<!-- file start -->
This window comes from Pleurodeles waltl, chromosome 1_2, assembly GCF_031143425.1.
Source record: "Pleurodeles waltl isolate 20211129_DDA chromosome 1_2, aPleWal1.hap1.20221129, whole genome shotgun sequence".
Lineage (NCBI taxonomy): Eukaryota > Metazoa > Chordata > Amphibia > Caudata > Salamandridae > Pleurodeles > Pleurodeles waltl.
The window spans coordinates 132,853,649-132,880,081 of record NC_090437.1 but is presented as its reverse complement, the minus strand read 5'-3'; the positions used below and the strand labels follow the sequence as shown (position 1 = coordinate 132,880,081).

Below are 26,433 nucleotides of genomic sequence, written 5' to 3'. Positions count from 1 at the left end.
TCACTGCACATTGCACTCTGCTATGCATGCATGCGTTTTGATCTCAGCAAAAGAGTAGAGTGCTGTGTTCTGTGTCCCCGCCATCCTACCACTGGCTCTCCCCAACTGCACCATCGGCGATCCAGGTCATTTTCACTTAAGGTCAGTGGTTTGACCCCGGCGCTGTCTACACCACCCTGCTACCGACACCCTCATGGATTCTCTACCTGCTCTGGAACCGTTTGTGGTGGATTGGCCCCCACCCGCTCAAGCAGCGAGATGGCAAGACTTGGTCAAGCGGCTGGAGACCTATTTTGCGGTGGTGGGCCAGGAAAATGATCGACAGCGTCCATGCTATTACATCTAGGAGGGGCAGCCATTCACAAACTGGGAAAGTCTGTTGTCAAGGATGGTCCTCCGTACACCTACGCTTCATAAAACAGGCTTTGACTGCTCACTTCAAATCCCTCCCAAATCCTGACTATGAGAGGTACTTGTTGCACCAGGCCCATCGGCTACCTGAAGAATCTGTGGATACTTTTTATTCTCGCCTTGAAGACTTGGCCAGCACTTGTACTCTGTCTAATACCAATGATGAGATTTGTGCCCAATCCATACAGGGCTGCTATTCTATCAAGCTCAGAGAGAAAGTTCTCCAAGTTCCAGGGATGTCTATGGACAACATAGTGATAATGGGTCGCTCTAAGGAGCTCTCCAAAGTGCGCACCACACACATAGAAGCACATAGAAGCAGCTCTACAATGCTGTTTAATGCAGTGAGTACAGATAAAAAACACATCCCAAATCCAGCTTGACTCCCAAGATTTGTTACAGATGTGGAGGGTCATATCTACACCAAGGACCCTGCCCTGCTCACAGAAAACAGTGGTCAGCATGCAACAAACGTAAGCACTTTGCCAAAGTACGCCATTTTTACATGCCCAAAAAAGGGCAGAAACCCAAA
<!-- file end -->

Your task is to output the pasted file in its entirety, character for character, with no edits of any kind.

This window comes from Pleurodeles waltl, chromosome 1_2, assembly GCF_031143425.1.
Source record: "Pleurodeles waltl isolate 20211129_DDA chromosome 1_2, aPleWal1.hap1.20221129, whole genome shotgun sequence".
Lineage (NCBI taxonomy): Eukaryota > Metazoa > Chordata > Amphibia > Caudata > Salamandridae > Pleurodeles > Pleurodeles waltl.
The window spans coordinates 132,853,649-132,880,081 of record NC_090437.1 but is presented as its reverse complement, the minus strand read 5'-3'; the positions used below and the strand labels follow the sequence as shown (position 1 = coordinate 132,880,081).

Below are 26,433 nucleotides of genomic sequence, written 5' to 3'. Positions count from 1 at the left end.
TCACTGCACATTGCACTCTGCTATGCATGCATGCGTTTTGATCTCAGCAAAAGAGTAGAGTGCTGTGTTCTGTGTCCCCGCCATCCTACCACTGGCTCTCCCCAACTGCACCATCGGCGATCCAGGTCATTTTCACTTAAGGTCAGTGGTTTGACCCCGGCGCTGTCTACACCACCCTGCTACCGACACCCTCATGGATTCTCTACCTGCTCTGGAACCGTTTGTGGTGGATTGGCCCCCACCCGCTCAAGCAGCGAGATGGCAAGACTTGGTCAAGCGGCTGGAGACCTATTTTGCGGTGGTGGGCCAGGAAAATGATCGACAGCGTCCATGCTATTACATCTAGGAGGGGCAGCCATTCACAAACTGGGAAAGTCTGTTGTCAAGGATGGTCCTCCGTACACCTACGCTTCATAAAACAGGCTTTGACTGCTCACTTCAAATCCCTCCCAAATCCTGACTATGAGAGGTACTTGTTGCACCAGGCCCATCGGCTACCTGAAGAATCTGTGGATACTTTTTATTCTCGCCTTGAAGACTTGGCCAGCACTTGTACTCTGTCTAATACCAATGATGAGATTTGTGCCCAATCCATACAGGGCTGCTATTCTATCAAGCTCAGAGAGAAAGTTCTCCAAGTTCCAGGGATGTCTATGGACAACATAGTGATAATGGGTCGCTCTAAGGAGCTCTCCAAAGTGCGCACCACACACATAGAAGCACATAGAAGCAGCTCTACAATGCTGTTTAATGCAGTGAGTACAGATAAAAAACACATCCCAAATCCAGCTTGACTCCCAAGATTTGTTACAGATGTGGAGGGTCATATCTACACCAAGGACCCTGCCCTGCTCACAGAAAACAGTGGTCAGCATGCAACAAACGTAAGCACTTTGCCAAAGTACGCCATTTTTACATGCCCAAAAAAGGGCAGAAACCCAAA